The baby steps are OK with Elliott.

Just the chance to glean information and pick the brains of Nasr (a former Formula One veteran and IMSA DPi champion), Derani (a Rolex 24 and Twelve Hours of Sebring winner) and Conway (a winner in IndyCar and the World Endurance Championship) will improve his road-racing skills in Cup because “just one or two little things you can pick up doing something different, it adds up. When you’re in an environment as competitive as it is, finding those little small details are the things that make a difference nowadays.

“Fortunately the right opportunities came up with the right people and right cars and good cars and great people to work with,” he said. “You find new challenges, and it’s only going to make you better. Go somewhere and get humbled. You don’t want to get your feelings hurt, but you have to be open-minded enough to learn. Until you’re willing to take that step into an area you’re uncomfortable in, you’re not maximizing your potential.

“I’m fine being humbled as long as I’m making progress. I feel I’ve done that over the past week.”

The No. 31 Cadillac of Chase Elliott, Felipe Nasr, Pipo Derani and Mike Conway will start from the pole position Saturday in the 59th Rolex 24 at Daytona (IMSA).

Elliott, who got his pilot’s license during 2016 rookie season in Cup, said he learned the importance of diversifying skills from his Hall of Fame father, who had a passion for delving into airplanes and bulldozers on the side. Bill Elliott also had a sports car background, having won the GT class in the 1987 Rolex 24 (co-driving a Ford Mustang with Scott Pruett, Lyn St. James and Tom Gloy; he also finished fifth in the Twelve Hours of Sebring a year earlier with Ricky Rudd).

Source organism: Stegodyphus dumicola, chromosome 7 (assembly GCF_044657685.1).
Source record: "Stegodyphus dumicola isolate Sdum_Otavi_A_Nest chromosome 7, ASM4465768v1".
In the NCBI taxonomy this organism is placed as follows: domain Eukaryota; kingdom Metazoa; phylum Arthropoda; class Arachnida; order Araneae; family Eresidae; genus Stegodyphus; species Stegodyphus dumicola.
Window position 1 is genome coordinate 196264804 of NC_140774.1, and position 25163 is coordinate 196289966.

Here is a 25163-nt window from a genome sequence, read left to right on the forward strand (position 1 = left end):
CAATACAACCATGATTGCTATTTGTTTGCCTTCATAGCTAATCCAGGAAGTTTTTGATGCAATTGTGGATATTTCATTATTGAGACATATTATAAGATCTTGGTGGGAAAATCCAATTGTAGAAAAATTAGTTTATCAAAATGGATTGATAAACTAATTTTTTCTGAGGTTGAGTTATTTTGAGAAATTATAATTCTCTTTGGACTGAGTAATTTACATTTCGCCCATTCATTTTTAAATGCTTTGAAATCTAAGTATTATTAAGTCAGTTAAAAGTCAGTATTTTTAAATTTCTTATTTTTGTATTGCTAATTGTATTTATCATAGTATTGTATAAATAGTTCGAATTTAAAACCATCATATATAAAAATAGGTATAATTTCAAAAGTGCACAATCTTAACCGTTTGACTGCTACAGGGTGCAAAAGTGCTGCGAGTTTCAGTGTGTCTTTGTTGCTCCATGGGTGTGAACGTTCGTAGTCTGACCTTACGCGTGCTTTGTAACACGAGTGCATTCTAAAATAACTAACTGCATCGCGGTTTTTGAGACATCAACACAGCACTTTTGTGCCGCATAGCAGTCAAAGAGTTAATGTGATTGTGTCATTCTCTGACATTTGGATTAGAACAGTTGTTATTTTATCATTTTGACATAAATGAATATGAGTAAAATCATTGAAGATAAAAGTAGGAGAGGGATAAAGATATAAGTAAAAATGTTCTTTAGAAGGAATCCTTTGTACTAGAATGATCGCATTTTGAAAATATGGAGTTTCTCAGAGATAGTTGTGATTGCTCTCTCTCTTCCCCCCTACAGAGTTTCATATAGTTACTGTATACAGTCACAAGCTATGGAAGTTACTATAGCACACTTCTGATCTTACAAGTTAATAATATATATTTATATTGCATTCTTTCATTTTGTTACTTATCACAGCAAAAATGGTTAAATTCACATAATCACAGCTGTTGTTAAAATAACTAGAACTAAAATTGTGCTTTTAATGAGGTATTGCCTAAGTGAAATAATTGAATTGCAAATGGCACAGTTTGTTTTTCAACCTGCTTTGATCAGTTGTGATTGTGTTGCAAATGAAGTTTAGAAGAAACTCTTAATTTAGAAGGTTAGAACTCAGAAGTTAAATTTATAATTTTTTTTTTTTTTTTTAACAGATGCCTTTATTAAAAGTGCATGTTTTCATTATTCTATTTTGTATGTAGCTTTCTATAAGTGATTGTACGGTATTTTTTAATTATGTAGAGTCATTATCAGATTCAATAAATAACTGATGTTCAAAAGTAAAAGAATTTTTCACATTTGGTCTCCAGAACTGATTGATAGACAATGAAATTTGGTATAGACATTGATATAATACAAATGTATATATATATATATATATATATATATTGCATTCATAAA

Elliott and his father since have discussed that victory (“He always seemed joyful about his experience,” Chase said) and when Chase watched Jeff Gordon win the 2017 Rolex 24 at Daytona, his interest became piqued in the IMSA WeatherTech SportsCar Championship season opener.

“It’s one of those races I’ve always respected and admired, and you always hear everybody talking about it,” Chase Elliott said. “It’s an event that I feel a lot of NASCAR guys have done over the years whenever they have the opportunity. So kind of growing up around NASCAR, you admire that, you see that. So those things made me realize that, ‘Hey, if I ever have a chance one day to go do this, I want to go do that, too.’

“I really started paying closer attention and heard a lot of Jeff’s comments going through the process. That intrigued me for sure. I just got more into it each year, and I watched the whole thing last year and got really into it.”

It was shortly after the 2020 Rolex 24 (when 2019 Cup champion Kyle Busch made his debut) that Elliott began inquiring if there’d be a 2021 opportunity.